The remainder of this paper is organized as follows. "Data description" section describes the Baidu Index and capital data. "Empirical analysis" section performs the empirical analysis, including the lead-lag relationships, the cross-sectional analysis and the trading strategy. "Conclusions" section sets forth the conclusions.
The sample focuses on both the Shanghai Stock Exchange and the Shenzhen Stock Exchange with 30 stocks in each board respectively, i.e., the ChiNext, the SME Board and the Main Board, covering the calendar days from March 1st 2011 to March 30th 2012.1 Totally, there are 90 stocks with 267 trading days. In particular, we obtain the daily trading volume, daily stock return rate after dividend reinvestment and the market return from the China Stock Market and Accounting Research (CSMAR) database. The 1-min prices are retrieved from the RESSET Database to calculate the intraday volatility. In a pooled analysis, the daily trading volume ranges from 33700 to 1.5*108, the firm capitalization ranges from 6.5*105 to 5.8*109, the PE ratio ranges from −667 to 3119 and the turnover ranges from 0.0398 to 58.94. Due to the diversified distribution in different boards as well as the distinct characteristic of the stocks, our sample can be viewed as a parsimonious representation of Chinese stock market.
where AV SFBI is the average value in the sample period and SD SFBI is the standard deviation of the SFBI time series.
where Ret I,t is the daily stock return rate after dividend reinvestment and Ret M,t is the corresponding market index return. In particular, we choose the return of Chinese Stock Index 300 (CSI 300) as the market return for the reason that the CSI 300 is the first index launched by both the Shanghai and Shenzhen Stock Exchanges and thus it represents the whole market.
where AVTV is the daily trading volume on each trading day and AV TV is the average trading volume in the whole sample period.
where Pt is the 1-min stock price and AVP is the average stock price. N denotes the number of observation and N = 240.
Results and discussion
This section provides empirical analysis on the lead-lag relationships between SFBI and stock returns, the market reactions around the MSD and LSD events as well as the performance of the trading strategy.
Summary of the regression results This table reports the regression results of model (6). As the analysis is based on the stock by stock regression, we employ the Bonferroni correction method to correct the p-values for the multiple comparisons problem. The significance cut-off is set to α/n (α = 0.05 and n = 90). Since not all the variables are standardized, the reported coefficients are not the basis points but depend on the scale of the variables
SSFBI t − 1
SSFBI t − 2
SSFBI t − 3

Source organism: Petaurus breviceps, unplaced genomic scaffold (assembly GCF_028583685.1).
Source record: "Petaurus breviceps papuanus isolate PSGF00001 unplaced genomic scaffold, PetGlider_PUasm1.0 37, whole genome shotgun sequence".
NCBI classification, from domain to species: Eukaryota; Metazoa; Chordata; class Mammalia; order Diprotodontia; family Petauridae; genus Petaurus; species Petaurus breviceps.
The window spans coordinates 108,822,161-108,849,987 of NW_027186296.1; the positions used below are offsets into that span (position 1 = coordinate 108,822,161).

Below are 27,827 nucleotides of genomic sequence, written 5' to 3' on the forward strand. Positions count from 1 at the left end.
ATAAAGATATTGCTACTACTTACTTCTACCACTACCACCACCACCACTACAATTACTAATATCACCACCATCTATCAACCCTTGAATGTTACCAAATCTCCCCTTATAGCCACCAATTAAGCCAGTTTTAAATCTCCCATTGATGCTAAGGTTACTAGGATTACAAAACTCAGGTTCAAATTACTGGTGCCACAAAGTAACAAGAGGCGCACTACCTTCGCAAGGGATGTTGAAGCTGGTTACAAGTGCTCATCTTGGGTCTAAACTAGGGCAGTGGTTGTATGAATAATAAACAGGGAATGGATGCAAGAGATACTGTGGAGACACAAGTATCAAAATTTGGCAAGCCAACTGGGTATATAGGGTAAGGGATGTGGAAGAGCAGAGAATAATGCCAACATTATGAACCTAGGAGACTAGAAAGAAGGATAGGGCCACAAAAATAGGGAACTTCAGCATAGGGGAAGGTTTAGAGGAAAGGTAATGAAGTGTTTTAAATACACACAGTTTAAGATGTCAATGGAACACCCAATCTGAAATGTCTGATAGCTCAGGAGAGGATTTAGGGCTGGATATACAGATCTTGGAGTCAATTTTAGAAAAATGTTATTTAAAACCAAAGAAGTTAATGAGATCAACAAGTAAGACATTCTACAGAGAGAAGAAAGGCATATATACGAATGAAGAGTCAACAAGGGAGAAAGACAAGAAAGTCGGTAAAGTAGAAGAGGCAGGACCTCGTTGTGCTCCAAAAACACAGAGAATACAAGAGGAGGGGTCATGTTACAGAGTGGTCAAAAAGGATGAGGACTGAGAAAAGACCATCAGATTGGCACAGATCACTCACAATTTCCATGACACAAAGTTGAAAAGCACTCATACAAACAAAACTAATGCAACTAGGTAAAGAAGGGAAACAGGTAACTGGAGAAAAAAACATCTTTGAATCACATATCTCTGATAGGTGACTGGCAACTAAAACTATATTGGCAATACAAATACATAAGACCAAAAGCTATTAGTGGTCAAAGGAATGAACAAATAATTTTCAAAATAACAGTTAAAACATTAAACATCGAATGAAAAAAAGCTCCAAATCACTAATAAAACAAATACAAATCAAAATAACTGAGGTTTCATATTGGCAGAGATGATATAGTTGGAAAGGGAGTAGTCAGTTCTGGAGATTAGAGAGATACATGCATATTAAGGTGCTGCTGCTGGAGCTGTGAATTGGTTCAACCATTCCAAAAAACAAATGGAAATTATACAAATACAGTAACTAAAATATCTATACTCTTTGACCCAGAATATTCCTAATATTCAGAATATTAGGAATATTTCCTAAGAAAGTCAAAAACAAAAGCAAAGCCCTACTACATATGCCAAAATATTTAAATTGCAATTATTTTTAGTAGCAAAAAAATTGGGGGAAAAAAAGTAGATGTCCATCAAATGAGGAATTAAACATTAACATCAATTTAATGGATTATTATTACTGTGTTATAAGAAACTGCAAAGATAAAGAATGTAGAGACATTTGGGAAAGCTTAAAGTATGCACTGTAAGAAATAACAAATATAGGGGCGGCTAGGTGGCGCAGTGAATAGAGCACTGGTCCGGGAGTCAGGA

SSFBI t − 4
SSFBI t − 5
AbRet t − 1
AbRet t − 2
AbRet t − 3
AbRet t − 4
AbRet t − 5
MSD and LSD
This paper employs the Baidu Index as a predictive variable and investigates its predictability for Chinese stock returns. The empirical findings show that Baidu Index can predict the price changes on the next trading day. After constructing the MSD and LSD, we mainly find that the stock prices go up when individual investors pay less attention to the stocks and go down when individual investors pay more attention to the stocks. Besides, we also construct a trading strategy by shorting on the most SFBI and longing on the least SFBI. The trading strategy outperforms the corresponding market index returns. However, we must caution scholars in adopting our trading strategy in real investment. Because the transaction costs associated with the rebalancing are not considered.
This work is supported by the National Natural Science Foundation of China (71320107003 and 71532009).
DS and YZ contributed to study design, data collection and provided the first draft of the manuscript. DS, WZ, YZ and XX participated in the empirical analysis, interpretation of the results, final draft and proof reading of this manuscript. All authors read and approved the final manuscript.
The authors declare that they have no competing interests.
Springer Nature remains neutral with regard to jurisdictional claims in published maps and institutional affiliations.
Open AccessThis article is distributed under the terms of the Creative Commons Attribution 4.0 International License (http://creativecommons.org/licenses/by/4.0/), which permits unrestricted use, distribution, and reproduction in any medium, provided you give appropriate credit to the original author(s) and the source, provide a link to the Creative Commons license, and indicate if changes were made.